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Hundreds of millions of people worldwide suffer from diabetes. There are some 800,000 diabetics in the Netherlands alone. In a healthy body, the hormone insulin (which regulates blood sugar levels) is produced by clusters of endocrine cells in the regions of the pancreas known as the ‘islets of Langerhans’. In people with Type 1 diabetes, the cells in the islets are selectively destroyed by an autoimmune process, resulting in a an insulin deficiency. Insulin can be injected directly into the bloodstream, but doing so increases the risk of heart or kidney failure. The Tissue Regeneration department at MIRA, University of Twente’s Institute for Biomedical Technology and Technical Medicine, is working on a new transplantation method which will solve this problem.

A 'mega-project'
A budget of eleven million euros has been reserved for this long-term research project, in which University of Twente will work alongside partners such as Leiden University Medical Centre. It is already possible to transplant islets of Langerhans into a patient but the results are far from satisfactory. Many of the transplanted islets die within a few days due to poor blood flow and oxygen starvation. Most patients must therefore undergo two or three transplant operations, which is clearly expensive and distressing. Moreover, the supply of donor organs is extremely limited.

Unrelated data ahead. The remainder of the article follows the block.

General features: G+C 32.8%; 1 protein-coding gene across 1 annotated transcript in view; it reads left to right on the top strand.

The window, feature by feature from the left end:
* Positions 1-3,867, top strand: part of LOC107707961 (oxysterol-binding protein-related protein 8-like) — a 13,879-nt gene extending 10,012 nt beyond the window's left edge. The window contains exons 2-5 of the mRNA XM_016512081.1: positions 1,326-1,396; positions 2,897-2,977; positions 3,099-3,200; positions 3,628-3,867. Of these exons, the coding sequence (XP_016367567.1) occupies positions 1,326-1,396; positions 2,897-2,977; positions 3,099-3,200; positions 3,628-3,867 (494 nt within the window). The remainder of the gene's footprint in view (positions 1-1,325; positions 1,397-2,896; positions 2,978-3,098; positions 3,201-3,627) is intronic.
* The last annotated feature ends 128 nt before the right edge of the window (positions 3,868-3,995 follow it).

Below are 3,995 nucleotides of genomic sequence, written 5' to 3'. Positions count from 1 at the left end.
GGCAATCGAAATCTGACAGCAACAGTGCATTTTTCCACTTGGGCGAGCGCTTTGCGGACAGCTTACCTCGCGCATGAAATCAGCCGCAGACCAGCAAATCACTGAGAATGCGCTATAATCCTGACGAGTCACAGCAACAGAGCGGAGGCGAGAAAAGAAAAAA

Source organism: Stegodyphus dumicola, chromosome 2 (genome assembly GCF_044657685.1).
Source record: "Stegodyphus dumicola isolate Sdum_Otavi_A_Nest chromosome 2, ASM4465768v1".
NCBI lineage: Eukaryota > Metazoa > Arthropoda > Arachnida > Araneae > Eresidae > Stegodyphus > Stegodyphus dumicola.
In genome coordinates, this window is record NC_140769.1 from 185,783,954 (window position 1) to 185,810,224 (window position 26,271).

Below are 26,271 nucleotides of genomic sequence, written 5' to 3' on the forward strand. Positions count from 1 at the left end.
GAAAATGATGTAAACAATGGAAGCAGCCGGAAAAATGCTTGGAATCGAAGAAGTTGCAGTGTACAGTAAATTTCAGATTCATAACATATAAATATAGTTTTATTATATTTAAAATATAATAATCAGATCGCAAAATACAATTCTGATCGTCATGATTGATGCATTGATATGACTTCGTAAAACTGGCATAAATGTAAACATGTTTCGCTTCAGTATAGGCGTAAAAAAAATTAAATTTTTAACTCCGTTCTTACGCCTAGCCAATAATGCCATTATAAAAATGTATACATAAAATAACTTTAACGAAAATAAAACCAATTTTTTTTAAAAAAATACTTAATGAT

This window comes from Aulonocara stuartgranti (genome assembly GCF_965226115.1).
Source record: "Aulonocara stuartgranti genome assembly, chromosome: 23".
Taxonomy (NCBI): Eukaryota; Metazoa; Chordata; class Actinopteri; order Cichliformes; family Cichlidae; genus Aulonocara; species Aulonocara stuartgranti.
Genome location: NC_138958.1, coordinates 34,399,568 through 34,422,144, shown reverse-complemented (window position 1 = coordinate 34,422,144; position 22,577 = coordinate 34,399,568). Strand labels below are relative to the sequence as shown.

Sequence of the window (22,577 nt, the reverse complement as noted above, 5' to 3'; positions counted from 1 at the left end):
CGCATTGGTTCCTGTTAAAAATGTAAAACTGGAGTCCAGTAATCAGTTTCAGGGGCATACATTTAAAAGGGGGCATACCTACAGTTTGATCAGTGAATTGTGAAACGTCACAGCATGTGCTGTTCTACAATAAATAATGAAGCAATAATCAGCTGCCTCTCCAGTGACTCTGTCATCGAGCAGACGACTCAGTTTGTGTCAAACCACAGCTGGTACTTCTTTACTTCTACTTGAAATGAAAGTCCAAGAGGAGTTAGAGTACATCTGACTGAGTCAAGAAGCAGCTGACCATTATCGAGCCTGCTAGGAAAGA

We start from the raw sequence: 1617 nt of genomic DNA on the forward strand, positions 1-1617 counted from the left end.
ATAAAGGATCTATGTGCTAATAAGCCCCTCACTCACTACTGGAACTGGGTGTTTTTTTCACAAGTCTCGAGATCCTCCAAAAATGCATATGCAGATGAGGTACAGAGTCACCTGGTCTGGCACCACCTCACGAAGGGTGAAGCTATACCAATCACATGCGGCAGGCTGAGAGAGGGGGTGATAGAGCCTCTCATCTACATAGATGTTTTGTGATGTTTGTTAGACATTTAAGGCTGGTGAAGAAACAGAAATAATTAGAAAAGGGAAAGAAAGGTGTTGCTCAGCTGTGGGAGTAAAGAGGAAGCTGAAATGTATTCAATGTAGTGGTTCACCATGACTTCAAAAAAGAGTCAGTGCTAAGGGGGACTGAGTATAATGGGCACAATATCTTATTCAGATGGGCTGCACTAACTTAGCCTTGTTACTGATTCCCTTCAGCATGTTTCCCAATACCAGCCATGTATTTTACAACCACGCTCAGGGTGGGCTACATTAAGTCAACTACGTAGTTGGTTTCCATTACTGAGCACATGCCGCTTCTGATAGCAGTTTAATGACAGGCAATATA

Improved transplant method
The researchers intend to add islets of Langerhans to a special carrier medium, on which they will be trapped in millions of minuscule pockets. The carrier material is fully biocompatible (i.e. will not be rejected by the body) and promotes contact with the blood vessels. The islets then receive the oxygen they need and are far more likely to survive. In recent years, the MIRA Institute has gained considerable experience in similar techniques designed to promote the natural regeneration of bone and cartilage tissue.

Further research is needed to establish the precise location at which the cell medium should be implanted to maximize the benefits. The researchers believe that the new technique will be introduced into clinical practice within a few years, allowing islets from a human donor to be transplanted into a patient who needs them (an 'allograft'). Eventually, they hope to be able to produce islets using the patient's own stem cells, which can then be implanted back into the patient (an 'autograft').